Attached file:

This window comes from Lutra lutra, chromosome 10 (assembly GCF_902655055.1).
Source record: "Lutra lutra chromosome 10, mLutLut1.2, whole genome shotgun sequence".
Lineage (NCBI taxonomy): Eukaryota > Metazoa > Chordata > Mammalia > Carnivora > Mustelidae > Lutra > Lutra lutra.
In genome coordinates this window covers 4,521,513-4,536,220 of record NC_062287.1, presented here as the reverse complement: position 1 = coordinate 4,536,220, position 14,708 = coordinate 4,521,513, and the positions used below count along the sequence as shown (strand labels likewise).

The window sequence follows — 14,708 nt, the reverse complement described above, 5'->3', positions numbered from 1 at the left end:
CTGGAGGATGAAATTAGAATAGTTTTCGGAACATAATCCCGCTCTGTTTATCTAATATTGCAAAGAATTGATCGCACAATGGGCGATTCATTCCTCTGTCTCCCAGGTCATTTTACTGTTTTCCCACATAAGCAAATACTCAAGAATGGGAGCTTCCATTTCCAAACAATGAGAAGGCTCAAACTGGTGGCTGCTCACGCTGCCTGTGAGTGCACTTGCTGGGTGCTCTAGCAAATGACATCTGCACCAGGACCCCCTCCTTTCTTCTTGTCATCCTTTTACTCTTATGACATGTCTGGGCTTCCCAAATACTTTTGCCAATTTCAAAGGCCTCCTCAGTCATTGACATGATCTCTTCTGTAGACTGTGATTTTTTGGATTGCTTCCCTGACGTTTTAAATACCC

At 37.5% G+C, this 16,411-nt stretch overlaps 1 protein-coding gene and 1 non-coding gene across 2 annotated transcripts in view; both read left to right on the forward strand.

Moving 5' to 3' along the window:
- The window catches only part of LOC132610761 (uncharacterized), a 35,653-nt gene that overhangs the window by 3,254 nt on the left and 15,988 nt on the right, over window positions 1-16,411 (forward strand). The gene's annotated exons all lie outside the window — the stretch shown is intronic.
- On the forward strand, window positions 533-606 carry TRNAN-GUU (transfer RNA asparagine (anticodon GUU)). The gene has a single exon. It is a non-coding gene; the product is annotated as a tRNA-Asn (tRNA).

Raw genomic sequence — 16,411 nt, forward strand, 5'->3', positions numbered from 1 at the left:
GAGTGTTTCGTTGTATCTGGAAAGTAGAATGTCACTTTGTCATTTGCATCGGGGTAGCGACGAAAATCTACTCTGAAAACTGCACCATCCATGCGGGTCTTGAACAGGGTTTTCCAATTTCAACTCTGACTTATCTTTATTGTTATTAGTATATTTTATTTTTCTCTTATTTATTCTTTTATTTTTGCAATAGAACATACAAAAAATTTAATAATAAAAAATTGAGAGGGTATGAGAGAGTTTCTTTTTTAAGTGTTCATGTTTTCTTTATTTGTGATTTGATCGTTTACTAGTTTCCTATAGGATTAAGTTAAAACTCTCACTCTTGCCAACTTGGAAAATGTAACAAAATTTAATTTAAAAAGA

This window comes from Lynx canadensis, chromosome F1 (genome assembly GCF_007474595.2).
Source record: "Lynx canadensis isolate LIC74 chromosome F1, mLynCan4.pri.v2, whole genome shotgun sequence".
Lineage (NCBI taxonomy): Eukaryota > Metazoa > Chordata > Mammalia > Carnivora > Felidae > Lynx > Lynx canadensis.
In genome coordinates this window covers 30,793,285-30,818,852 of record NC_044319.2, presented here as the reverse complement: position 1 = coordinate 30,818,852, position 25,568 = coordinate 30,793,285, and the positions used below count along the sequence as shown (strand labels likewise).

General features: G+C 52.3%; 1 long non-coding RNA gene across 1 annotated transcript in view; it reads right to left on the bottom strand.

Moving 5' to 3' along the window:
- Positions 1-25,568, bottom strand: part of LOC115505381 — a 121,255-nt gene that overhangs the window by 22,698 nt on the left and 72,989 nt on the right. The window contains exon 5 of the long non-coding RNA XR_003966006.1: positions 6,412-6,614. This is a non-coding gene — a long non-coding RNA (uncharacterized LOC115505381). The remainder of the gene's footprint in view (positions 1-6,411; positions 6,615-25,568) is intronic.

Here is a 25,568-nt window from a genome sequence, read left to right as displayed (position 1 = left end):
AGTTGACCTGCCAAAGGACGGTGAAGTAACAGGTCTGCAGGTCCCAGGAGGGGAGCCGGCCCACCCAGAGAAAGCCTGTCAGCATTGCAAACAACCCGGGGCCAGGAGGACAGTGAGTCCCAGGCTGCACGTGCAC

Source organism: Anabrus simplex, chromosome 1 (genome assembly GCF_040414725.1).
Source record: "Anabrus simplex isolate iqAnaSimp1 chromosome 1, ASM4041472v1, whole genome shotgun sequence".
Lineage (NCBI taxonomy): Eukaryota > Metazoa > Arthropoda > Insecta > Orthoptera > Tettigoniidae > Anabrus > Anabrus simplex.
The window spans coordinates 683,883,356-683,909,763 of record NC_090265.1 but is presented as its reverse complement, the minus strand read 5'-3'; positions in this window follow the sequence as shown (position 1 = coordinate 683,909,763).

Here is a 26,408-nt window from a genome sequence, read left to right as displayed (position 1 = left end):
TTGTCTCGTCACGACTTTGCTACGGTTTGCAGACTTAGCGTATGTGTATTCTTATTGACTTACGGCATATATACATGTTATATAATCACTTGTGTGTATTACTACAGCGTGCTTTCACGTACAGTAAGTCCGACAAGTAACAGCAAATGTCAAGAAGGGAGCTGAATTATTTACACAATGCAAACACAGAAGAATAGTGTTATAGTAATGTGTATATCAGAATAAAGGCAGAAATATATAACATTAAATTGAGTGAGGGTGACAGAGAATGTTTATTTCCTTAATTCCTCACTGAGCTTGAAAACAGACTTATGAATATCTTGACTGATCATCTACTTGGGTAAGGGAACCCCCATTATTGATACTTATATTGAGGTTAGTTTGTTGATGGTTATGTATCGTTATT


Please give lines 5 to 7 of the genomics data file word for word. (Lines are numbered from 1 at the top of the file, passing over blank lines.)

The window sequence follows — 14,708 nt, the reverse complement described above, 5'->3', positions numbered from 1 at the left end:
CTGGAGGATGAAATTAGAATAGTTTTCGGAACATAATCCCGCTCTGTTTATCTAATATTGCAAAGAATTGATCGCACAATGGGCGATTCATTCCTCTGTCTCCCAGGTCATTTTACTGTTTTCCCACATAAGCAAATACTCAAGAATGGGAGCTTCCATTTCCAAACAATGAGAAGGCTCAAACTGGTGGCTGCTCACGCTGCCTGTGAGTGCACTTGCTGGGTGCTCTAGCAAATGACATCTGCACCAGGACCCCCTCCTTTCTTCTTGTCATCCTTTTACTCTTATGACATGTCTGGGCTTCCCAAATACTTTTGCCAATTTCAAAGGCCTCCTCAGTCATTGACATGATCTCTTCTGTAGACTGTGATTTTTTGGATTGCTTCCCTGACGTTTTAAATACCC

At 37.5% G+C, this 16,411-nt stretch overlaps 1 protein-coding gene and 1 non-coding gene across 2 annotated transcripts in view; both read left to right on the forward strand.